In the following, Christian Hartmann from Joanneum Research, Austria and Armin Mahr from the Austrian Federal Ministry for Science and Research provided a brief presentation of the RIS3 Self-Assessment Key for different actors of the research and innovation field (available at and its usefulness in practice. This tool has been already available in numerous languages and on occasion of the Smart Specialisation Workshop in Belgrade, it has been also translated to Serbian language. Importantly, the RIS3 key is still open for further translations so all interested parties are welcome to contact with requests for translation. The RIS3 Self-assessment brochure has been also illustrated with the examples from Austria, namely Upper Austrian strategy definition process. For more information please refer to the presentations 3, 4 & 5.

The second day has been devoted to the reflection of the theoretical basis. In the morning, workshop participants have been divided into 5 country groups: Hungary, Albania, Bosnia and Herzegovina, Croatia and Montenegro with subsequent presentations and discussions in the plenary. During the common discussions, it became clear that smart specialisation concept calls for the broader than national analysis of the background conditions, countries are to be considered as an integral part of the wider regional context with all possibilities and challenges. Moreover, smart specialisation should not necessarily aim for the benefits of the economies of scale, but can also smartly focus on the more expensive niche markets. The manner of engaging stakeholders is also crucial as shown in the presentation of Matthias Woiwode von Gilardi, DLR, Germany (see presentation 6).

Further discussions on practical implementation of smart specialisation definition processes have followed during the case studies from Crete, Greece (presented by Ioannis Tolias from Innovatia Systems, Greece) and Bratislava, Slovakia (presented by Stefan Vrátny from Business and Innovation Centre, Slovakia, see presentations 7 & 8).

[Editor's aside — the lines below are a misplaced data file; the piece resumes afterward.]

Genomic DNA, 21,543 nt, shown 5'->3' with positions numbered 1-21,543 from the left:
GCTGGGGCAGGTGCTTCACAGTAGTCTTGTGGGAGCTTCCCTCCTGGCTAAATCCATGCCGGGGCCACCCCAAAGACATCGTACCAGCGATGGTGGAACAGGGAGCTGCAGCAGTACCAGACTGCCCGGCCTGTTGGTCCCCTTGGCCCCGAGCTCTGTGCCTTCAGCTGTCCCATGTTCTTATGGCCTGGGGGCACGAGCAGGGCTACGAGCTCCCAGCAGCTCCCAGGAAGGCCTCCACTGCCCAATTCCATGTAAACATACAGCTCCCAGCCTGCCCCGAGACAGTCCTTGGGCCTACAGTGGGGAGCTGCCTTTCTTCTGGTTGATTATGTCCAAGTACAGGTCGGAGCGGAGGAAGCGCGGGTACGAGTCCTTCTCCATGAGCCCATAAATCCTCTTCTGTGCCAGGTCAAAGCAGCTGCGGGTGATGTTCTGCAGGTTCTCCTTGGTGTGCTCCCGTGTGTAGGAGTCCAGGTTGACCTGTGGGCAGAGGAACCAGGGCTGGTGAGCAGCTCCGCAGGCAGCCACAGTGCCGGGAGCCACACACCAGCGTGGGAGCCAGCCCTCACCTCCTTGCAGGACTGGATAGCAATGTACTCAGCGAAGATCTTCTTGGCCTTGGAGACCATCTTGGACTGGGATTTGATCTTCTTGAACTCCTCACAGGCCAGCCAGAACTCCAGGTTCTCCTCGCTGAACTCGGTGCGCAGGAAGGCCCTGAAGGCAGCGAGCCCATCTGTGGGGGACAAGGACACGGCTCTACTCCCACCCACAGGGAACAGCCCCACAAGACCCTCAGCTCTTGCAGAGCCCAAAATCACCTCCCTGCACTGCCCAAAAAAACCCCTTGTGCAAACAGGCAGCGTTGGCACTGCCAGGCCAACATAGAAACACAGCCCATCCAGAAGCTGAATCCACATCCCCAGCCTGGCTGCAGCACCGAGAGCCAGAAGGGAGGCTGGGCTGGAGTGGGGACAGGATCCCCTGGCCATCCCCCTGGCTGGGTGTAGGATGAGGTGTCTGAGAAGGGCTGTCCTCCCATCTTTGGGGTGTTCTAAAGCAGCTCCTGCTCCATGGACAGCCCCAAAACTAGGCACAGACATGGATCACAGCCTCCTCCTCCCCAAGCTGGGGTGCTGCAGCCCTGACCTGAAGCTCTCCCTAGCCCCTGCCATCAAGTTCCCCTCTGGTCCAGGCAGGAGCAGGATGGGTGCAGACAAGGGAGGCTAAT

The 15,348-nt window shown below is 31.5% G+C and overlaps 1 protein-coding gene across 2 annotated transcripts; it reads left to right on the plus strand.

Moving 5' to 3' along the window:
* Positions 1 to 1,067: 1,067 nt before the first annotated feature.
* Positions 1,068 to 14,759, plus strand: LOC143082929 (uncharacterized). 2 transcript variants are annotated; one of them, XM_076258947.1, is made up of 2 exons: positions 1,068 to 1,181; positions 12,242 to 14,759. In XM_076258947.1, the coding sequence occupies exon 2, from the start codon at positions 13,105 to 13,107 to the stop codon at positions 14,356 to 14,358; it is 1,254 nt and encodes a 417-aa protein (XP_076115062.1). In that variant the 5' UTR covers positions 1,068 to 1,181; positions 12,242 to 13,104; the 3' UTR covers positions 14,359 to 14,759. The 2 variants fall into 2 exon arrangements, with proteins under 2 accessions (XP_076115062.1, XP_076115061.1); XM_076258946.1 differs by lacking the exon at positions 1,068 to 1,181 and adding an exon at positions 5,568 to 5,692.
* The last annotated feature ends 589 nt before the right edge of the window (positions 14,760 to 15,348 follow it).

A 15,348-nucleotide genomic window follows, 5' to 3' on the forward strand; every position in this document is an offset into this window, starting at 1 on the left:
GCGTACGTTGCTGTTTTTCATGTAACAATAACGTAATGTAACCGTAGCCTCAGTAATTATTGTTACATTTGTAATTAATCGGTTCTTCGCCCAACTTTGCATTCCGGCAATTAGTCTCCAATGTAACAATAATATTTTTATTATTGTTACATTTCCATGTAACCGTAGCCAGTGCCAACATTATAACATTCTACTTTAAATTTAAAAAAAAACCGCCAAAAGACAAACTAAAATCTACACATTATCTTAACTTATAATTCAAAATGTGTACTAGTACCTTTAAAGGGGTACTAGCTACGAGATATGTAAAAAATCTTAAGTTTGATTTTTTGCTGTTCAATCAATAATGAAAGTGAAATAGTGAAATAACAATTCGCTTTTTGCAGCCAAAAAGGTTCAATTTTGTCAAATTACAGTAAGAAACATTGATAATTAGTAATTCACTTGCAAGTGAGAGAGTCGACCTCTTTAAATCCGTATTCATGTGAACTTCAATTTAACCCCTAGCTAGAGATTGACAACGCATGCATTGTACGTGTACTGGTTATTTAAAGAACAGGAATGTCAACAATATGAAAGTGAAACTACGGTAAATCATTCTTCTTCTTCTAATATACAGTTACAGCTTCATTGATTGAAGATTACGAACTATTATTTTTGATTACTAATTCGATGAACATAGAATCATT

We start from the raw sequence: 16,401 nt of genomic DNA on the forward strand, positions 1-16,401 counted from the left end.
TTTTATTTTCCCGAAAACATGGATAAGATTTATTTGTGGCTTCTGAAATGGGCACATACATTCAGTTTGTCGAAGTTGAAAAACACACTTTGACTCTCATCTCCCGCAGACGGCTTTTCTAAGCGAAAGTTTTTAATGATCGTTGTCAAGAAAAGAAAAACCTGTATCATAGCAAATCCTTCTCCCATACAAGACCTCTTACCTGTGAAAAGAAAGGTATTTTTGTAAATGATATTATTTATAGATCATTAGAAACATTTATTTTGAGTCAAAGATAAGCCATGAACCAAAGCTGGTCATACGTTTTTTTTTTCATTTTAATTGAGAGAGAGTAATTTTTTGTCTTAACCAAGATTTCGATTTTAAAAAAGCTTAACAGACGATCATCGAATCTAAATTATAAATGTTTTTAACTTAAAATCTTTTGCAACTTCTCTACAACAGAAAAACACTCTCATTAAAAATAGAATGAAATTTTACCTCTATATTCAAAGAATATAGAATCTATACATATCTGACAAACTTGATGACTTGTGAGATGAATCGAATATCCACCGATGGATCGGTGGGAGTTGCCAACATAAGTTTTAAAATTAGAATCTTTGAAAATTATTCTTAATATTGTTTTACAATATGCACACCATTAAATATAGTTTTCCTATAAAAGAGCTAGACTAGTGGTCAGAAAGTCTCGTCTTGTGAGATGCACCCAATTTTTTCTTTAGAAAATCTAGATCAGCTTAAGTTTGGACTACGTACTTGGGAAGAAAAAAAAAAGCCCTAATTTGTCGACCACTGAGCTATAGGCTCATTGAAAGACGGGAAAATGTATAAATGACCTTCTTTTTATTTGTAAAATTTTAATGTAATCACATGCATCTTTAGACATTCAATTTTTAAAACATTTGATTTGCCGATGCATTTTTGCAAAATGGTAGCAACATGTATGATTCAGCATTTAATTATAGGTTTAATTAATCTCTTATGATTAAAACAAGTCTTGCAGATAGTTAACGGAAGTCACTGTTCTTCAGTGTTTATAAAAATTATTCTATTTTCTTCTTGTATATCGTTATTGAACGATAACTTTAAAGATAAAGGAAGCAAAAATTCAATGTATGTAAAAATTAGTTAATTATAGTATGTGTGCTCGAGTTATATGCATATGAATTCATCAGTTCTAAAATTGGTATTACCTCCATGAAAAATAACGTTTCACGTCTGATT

In order to provide the measure of success, participants were given an evaluation form to fill out upon completion of the training. Over 90% of participants rated: The Overal Organisation, The Documentation Provided, The Quality Of Presentations, Presentations Day1, Presentations Day2,  Training Gained From The Workshop , The Opportunity For Networking as good or very good ( possible answers included: very good, good, acceptable, insufficient, poor). Over 70% participants rated good CEI visibility and over 85% participants rated good visibility.

Frequently cited comments included:

•           Very useful and valuable workshop with great organization

•           Very useful to really understand what Smart Specialisation is.

•           Group work was excellent . Learned some important issues in RIS3 process.

For some impressions from the event as well as presentations, please refer to the attachments.

To conclude, the event seemed to produce a number of very strong multiplicators of smart specialisation knowledge that have a good potential to help pushing the process of smart specialisation definition in their own countries forward. We wish them all a lot of success!

Geographical focus
  • Danube Macroregion
  • Western Balkans
Scientifc field / Thematic focus
  • Social Sciences

Entry created by Gabriela Thomasova on April 18, 2013
Modified on May 3, 2013